• Missouri State Thespians Honor Troupe
  • Mental health advocacy
    • Reached out to and met with Missouri State Senator Jill Schupp to develop statewide mental health and suicide prevention policy, including the establishment of a mental and emotional health education pilot program in elementary schools
  • Accomplishments since applying (Note: Many of these occurred after schools I applied to released their admissions decisions, so you can disregard them. These might be things I would ask to be added to my file if I were waitlisted (see this section for more information) at a school I wanted to attend, but since I was already accepted to Rice and set on enrolling there, this became a moot point.)
    • National Speech & Debate Tournament qualifier in policy debate (students are only allowed to compete at nationals in one event, but I also performed well enough to qualify in United States extemporaneous speaking and congressional debate)
    • MSHSAA State Championship quarterfinalist in policy debate
    • National Speech & Debate Association Degree of Outstanding Distinction (achieved at 1,000 merit points)
    • Second place in Quill & Scroll’s Audio Podcast Single Episode contest; honorable mention in the Review Writing category
    • Second place in the Missouri Journalism Education Association’s Opinion Story of the Year contest

Closing thoughts

I don’t know if this looks scary or not. I mean, it probably does since this entire process can be terrifying, but I hope this section provides a little perspective. Even as a junior, a time when many students make a last-ditch effort to max out their schedule, I only juggled two honors/AP classes, English Language and Statistics, during first semester and three, U.S. Government as well, during second semester. The accelerated courses I did take were out of genuine interest in those subjects. Similarly, you won’t find a single extracurricular activity on my Common Application that was motivated by college admissions. Rather, I trusted my support system, abilities and natural curiosity to facilitate more valuable intellectual and personal growth.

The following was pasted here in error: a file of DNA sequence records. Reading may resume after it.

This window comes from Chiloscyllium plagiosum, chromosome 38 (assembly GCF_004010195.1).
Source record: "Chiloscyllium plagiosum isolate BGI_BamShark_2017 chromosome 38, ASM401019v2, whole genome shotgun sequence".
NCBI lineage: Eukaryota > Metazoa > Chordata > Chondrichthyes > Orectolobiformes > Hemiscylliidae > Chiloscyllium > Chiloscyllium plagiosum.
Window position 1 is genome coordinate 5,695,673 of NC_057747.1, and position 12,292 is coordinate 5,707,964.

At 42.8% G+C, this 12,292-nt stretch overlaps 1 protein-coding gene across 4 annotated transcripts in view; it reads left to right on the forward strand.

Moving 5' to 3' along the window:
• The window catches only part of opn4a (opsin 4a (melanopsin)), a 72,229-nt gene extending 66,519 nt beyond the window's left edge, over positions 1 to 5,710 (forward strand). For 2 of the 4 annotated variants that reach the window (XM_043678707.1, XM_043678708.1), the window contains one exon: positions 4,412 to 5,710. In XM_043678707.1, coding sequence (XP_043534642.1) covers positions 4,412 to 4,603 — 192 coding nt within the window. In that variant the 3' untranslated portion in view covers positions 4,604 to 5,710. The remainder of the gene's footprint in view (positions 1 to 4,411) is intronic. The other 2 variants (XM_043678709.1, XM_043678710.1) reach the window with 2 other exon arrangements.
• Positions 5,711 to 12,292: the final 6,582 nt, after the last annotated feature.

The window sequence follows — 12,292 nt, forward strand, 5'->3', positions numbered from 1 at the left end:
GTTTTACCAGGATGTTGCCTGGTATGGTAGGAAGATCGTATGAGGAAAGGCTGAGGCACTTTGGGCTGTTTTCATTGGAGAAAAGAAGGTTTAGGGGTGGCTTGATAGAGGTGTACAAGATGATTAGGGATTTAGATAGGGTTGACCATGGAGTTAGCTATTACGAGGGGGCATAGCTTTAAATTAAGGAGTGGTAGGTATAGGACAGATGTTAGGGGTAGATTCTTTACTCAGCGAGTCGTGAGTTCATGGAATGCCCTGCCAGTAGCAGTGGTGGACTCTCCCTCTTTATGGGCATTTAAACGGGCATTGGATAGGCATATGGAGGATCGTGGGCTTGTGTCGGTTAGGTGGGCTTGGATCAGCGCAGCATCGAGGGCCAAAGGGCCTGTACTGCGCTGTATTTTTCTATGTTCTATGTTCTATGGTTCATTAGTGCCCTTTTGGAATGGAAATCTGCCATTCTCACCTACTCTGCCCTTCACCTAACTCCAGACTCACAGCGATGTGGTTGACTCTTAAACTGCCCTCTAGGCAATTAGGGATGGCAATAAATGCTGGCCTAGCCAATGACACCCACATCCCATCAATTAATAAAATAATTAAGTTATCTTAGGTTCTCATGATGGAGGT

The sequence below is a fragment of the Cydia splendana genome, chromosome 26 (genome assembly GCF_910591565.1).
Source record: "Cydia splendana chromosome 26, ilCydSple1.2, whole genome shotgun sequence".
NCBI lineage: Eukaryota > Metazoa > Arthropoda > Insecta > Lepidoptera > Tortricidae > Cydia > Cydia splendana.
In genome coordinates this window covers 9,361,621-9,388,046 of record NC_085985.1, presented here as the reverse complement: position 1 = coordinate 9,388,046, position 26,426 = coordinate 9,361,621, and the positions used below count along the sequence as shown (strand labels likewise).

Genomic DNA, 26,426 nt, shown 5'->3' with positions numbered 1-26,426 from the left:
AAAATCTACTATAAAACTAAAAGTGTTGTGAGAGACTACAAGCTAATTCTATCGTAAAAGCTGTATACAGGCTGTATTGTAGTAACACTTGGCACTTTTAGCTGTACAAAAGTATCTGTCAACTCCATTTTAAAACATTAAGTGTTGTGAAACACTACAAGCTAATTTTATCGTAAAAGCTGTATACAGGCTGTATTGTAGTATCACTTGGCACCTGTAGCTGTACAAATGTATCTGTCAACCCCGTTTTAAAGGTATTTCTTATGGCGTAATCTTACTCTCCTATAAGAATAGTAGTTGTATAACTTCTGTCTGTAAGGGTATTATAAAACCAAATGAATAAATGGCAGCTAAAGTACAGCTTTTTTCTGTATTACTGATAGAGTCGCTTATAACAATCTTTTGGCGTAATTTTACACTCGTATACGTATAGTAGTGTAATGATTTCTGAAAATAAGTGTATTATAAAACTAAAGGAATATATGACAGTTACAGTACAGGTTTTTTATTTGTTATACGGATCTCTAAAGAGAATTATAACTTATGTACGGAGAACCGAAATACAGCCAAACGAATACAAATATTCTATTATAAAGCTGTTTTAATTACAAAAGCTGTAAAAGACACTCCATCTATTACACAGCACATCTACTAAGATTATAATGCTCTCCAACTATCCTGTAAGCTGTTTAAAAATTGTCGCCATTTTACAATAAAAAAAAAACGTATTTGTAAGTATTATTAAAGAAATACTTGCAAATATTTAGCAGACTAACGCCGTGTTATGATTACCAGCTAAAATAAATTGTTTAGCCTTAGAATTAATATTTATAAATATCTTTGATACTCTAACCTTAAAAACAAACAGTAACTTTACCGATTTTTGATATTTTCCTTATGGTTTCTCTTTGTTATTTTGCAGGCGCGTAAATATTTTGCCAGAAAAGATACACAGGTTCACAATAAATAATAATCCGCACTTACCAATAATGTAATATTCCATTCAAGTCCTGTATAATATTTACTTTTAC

Notice how all of my extracurriculars “match up” with classes on my high school transcript. I didn’t hatch some mastermind plan in the name of college app continuity; I just explored things that I thought were fun and interesting. I’m pleased with my four T30 (universities with a top-30 ranking) acceptances not only because I have amazing schools to pick from, but because I believe they validate my philosophy even for those operating under an “elite school or bust” framework. At the expense of sounding arrogant, I won the game without playing the game. For all I know, I could be an extreme outlier in that sense, but getting the best of both worlds is possible. An engaging high school experience and successful college admissions cycle are not mutually exclusive.